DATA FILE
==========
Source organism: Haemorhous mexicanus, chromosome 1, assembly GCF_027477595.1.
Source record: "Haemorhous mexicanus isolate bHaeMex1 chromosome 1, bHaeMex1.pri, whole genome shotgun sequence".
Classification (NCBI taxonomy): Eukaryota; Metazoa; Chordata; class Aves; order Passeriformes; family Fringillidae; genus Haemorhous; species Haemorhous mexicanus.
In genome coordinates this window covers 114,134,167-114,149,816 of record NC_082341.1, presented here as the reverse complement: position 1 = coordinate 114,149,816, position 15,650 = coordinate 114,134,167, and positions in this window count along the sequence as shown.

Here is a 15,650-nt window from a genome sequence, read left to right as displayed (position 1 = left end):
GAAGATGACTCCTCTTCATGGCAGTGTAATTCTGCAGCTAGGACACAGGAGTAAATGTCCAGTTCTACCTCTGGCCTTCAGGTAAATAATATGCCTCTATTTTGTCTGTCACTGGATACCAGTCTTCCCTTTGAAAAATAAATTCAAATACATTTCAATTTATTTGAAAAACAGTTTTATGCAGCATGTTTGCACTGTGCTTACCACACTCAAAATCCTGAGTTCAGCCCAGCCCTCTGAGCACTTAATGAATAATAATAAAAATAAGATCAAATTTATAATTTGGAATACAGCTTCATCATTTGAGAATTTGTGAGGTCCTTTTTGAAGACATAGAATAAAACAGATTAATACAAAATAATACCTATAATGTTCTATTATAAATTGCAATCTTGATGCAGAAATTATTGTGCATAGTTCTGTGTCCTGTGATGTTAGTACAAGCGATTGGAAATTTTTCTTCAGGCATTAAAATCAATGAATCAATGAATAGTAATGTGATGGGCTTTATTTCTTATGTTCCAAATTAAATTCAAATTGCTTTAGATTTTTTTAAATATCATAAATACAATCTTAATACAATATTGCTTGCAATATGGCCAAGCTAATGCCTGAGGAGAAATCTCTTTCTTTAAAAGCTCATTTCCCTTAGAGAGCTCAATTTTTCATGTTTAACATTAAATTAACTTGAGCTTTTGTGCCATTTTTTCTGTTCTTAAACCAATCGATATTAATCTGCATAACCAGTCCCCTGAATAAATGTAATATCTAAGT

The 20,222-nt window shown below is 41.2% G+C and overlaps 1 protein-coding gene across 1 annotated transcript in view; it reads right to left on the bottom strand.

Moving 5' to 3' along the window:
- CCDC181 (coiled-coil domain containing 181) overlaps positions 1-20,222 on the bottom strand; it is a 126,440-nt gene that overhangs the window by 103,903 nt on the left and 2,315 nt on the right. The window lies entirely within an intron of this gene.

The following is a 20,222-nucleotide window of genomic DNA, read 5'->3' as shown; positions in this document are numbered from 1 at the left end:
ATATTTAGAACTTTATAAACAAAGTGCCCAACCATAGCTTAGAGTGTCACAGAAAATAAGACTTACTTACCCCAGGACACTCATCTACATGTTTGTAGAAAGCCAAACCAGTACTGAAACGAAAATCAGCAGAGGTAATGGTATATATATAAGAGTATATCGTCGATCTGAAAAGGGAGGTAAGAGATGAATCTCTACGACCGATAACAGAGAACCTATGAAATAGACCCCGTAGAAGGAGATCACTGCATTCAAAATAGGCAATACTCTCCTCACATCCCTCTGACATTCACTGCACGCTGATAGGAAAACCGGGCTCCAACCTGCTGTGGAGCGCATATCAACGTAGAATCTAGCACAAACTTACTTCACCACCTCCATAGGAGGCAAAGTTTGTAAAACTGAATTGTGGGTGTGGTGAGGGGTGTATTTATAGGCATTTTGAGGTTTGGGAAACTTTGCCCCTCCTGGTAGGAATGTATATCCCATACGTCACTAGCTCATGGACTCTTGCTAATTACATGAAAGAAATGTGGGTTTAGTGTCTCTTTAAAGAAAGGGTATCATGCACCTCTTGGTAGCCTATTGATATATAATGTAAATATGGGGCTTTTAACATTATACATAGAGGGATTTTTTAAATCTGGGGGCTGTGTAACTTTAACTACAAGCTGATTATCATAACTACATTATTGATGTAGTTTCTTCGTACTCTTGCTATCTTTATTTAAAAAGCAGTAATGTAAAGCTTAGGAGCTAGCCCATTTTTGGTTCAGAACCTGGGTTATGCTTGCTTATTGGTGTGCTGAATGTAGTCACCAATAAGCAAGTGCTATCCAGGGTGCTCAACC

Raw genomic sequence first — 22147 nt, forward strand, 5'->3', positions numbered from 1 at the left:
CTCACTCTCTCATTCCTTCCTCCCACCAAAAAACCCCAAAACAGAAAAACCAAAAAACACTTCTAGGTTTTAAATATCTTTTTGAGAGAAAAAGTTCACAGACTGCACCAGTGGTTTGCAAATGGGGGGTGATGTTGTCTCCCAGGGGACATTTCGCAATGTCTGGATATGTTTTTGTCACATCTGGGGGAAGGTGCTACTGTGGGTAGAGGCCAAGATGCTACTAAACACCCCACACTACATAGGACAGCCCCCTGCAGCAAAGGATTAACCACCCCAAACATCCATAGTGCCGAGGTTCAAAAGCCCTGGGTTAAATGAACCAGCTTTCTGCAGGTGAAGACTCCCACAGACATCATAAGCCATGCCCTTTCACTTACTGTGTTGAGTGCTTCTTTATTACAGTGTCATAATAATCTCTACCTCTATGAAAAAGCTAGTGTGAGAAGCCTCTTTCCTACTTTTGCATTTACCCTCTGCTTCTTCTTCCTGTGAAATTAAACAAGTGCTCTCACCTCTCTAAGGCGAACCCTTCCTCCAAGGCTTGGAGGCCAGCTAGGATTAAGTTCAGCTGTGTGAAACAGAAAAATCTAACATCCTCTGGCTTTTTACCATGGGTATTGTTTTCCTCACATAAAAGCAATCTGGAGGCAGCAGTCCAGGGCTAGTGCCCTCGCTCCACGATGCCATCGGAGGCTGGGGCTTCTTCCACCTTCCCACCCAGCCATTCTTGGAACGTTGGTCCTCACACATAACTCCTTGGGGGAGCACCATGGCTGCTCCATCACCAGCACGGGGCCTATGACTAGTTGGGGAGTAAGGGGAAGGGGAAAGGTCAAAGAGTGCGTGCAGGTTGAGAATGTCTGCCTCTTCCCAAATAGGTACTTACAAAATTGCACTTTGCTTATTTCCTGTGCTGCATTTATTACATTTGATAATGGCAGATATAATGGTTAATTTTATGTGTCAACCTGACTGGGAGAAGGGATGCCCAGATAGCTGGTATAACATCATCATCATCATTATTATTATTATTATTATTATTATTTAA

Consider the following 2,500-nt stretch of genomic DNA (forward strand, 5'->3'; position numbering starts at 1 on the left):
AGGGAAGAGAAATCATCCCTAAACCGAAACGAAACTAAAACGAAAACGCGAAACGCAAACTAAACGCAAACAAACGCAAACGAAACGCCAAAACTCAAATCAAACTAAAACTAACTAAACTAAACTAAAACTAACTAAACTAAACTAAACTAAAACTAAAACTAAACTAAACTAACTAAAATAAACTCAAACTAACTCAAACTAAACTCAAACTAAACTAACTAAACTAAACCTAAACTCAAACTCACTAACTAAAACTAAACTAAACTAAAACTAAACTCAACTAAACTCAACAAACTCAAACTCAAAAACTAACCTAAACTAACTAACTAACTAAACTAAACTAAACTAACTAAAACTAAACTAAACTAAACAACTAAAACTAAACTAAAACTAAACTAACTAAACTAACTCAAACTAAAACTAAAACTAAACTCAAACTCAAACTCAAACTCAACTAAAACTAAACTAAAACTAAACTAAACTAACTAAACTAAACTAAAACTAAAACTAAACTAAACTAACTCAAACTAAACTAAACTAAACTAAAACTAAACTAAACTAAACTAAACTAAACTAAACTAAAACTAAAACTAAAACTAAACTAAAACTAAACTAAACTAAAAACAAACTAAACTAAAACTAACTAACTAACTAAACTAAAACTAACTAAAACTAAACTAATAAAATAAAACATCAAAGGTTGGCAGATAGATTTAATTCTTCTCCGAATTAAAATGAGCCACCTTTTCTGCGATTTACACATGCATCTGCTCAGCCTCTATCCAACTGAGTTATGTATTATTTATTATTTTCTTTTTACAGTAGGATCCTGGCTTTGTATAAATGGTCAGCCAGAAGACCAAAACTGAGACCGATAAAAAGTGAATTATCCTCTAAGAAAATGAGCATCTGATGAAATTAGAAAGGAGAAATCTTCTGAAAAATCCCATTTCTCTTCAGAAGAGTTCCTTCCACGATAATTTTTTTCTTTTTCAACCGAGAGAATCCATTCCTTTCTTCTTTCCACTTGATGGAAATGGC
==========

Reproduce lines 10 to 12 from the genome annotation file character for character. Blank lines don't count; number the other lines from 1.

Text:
The following is a 20,222-nucleotide window of genomic DNA, read 5'->3' as shown; positions in this document are numbered from 1 at the left end:
ATATTTAGAACTTTATAAACAAAGTGCCCAACCATAGCTTAGAGTGTCACAGAAAATAAGACTTACTTACCCCAGGACACTCATCTACATGTTTGTAGAAAGCCAAACCAGTACTGAAACGAAAATCAGCAGAGGTAATGGTATATATATAAGAGTATATCGTCGATCTGAAAAGGGAGGTAAGAGATGAATCTCTACGACCGATAACAGAGAACCTATGAAATAGACCCCGTAGAAGGAGATCACTGCATTCAAAATAGGCAATACTCTCCTCACATCCCTCTGACATTCACTGCACGCTGATAGGAAAACCGGGCTCCAACCTGCTGTGGAGCGCATATCAACGTAGAATCTAGCACAAACTTACTTCACCACCTCCATAGGAGGCAAAGTTTGTAAAACTGAATTGTGGGTGTGGTGAGGGGTGTATTTATAGGCATTTTGAGGTTTGGGAAACTTTGCCCCTCCTGGTAGGAATGTATATCCCATACGTCACTAGCTCATGGACTCTTGCTAATTACATGAAAGAAATGTGGGTTTAGTGTCTCTTTAAAGAAAGGGTATCATGCACCTCTTGGTAGCCTATTGATATATAATGTAAATATGGGGCTTTTAACATTATACATAGAGGGATTTTTTAAATCTGGGGGCTGTGTAACTTTAACTACAAGCTGATTATCATAACTACATTATTGATGTAGTTTCTTCGTACTCTTGCTATCTTTATTTAAAAAGCAGTAATGTAAAGCTTAGGAGCTAGCCCATTTTTGGTTCAGAACCTGGGTTATGCTTGCTTATTGGTGTGCTGAATGTAGTCACCAATAAGCAAGTGCTATCCAGGGTGCTCAACC

Raw genomic sequence first — 22147 nt, forward strand, 5'->3', positions numbered from 1 at the left: